On this day in 1945, six U.S. Marines hoist the American flag on the summit of Mount Suribachi, the highest point on the jagged, sulfurous, stinking island known as Iwo Jima. The image of that moment, captured by American photographer Joe Rosenthal, won him a Pulitzer Prize and remains one of the most iconic symbols of WW2 to this day.
The Battle of Iwo Jima raged from February 19 to March 26, and is most often described by participants from the US and Japan as 36 days in hell. Designated Operation Detachment, the invasion had the goal of capturing the entire island, including the three Japanese-controlled airfields, to provide a staging area for attacks on the Japanese main islands. As these airfields were launching interceptor sorties against the American B-29 Superfortress bombing runs to the Imperial homeland, US planners and the Joint Chiefs gave Adm. Chester Nimitz the go-ahead.
On paper, the force invading Iwo Jima should have prevailed, quickly and violently. But the Japanese had also benefited from the prolonged island campaigns in the Pacific. Lieutenant General Tadamichi Kuribayashi commanded the 21,000 troops on the island, had abandoned the previous “water’s edge” strategy with its costly night time banzai attacks, and dug in. Heavily fortified with a dense network of bunkers, hidden artillery positions, and 11 miles of underground tunnels, Kuribayashi remained patient and undaunted by 110,000 American personnel supported with extensive naval artillery and complete US air supremacy.
Japanese combat deaths numbered three times the number of American deaths although, uniquely among Pacific War Marine battles, American total casualties (dead and wounded) exceeded those of the Japanese. Of the 21,000 Japanese soldiers on Iwo Jima at the beginning of the battle, only 216 were taken prisoner, some of whom were captured because they had been knocked unconscious or otherwise disabled. The majority of the remainder were killed in action, although it has been estimated that as many as 3,000 continued to resist within the various cave systems for many days afterwards, eventually succumbing to their injuries or surrendering weeks later.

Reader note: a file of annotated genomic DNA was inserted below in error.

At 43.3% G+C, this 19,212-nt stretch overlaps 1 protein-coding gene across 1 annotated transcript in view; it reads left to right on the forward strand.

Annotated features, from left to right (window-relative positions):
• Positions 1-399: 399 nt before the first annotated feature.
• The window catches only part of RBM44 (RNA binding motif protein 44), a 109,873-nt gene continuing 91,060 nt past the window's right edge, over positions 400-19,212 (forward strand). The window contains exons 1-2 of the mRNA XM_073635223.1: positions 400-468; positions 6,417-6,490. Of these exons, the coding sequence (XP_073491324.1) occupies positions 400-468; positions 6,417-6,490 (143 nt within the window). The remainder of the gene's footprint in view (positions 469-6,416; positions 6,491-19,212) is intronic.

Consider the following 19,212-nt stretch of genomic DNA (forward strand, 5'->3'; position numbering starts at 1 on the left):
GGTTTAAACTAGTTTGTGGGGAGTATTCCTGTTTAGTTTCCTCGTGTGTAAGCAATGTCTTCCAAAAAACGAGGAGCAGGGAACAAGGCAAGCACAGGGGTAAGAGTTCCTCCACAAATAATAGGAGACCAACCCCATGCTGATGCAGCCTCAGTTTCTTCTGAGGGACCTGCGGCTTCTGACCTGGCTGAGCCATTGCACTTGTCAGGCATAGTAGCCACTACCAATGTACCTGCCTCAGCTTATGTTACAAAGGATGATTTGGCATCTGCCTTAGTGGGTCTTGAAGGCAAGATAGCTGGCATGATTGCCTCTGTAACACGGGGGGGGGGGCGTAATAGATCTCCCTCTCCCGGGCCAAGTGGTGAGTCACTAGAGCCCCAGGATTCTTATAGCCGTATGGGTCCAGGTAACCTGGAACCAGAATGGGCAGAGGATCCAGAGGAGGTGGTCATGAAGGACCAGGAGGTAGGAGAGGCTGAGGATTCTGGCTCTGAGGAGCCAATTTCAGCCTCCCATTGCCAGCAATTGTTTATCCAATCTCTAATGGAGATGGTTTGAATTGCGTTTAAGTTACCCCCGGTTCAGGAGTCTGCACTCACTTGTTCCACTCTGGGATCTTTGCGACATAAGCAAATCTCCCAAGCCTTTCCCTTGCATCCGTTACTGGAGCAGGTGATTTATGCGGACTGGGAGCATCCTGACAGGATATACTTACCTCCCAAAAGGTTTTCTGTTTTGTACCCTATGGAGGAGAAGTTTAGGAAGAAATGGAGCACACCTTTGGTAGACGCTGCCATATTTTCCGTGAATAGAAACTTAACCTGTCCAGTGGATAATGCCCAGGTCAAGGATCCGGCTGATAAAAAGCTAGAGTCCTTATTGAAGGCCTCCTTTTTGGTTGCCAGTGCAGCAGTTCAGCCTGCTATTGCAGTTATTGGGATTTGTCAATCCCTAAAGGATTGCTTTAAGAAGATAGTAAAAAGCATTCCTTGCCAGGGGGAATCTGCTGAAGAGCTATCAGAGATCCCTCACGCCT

Though the taking of Suribachi occurred in the earlier phases of the battle, and the Rosenthal photo depicts the hoisting of a second, larger flag, it is said that the image inspired the countless thousands of troops fighting for the tiny island, and millions of war-weary Americans at home.
In the aftermath, some dispute the strategic value of Iwo Jima as weighed against the cost of 26,040 casualties. One surviving Marine Corps officer thinks the question is still moot: “We saved a lot of airplanes, but whether it was worth the Marine lives to save Air Force planes, I don’t know.” However, the 2,400 Army Air Force pilots who were forced to land at Iwo Jima between its capture and V-J Day had no doubts. Said one, “Whenever I land on this island, I thank God and the men who fought for it.”
If you find yourself near to the nation’s capital, visiting the massive, Rosenthal-based Iwo Jima monument at Arlington is a must. It’s sheer scale and symbolism were as clear to your humble scribe at the age of 11 as they are today. And here, the lesson of strength and sacrifice endeth.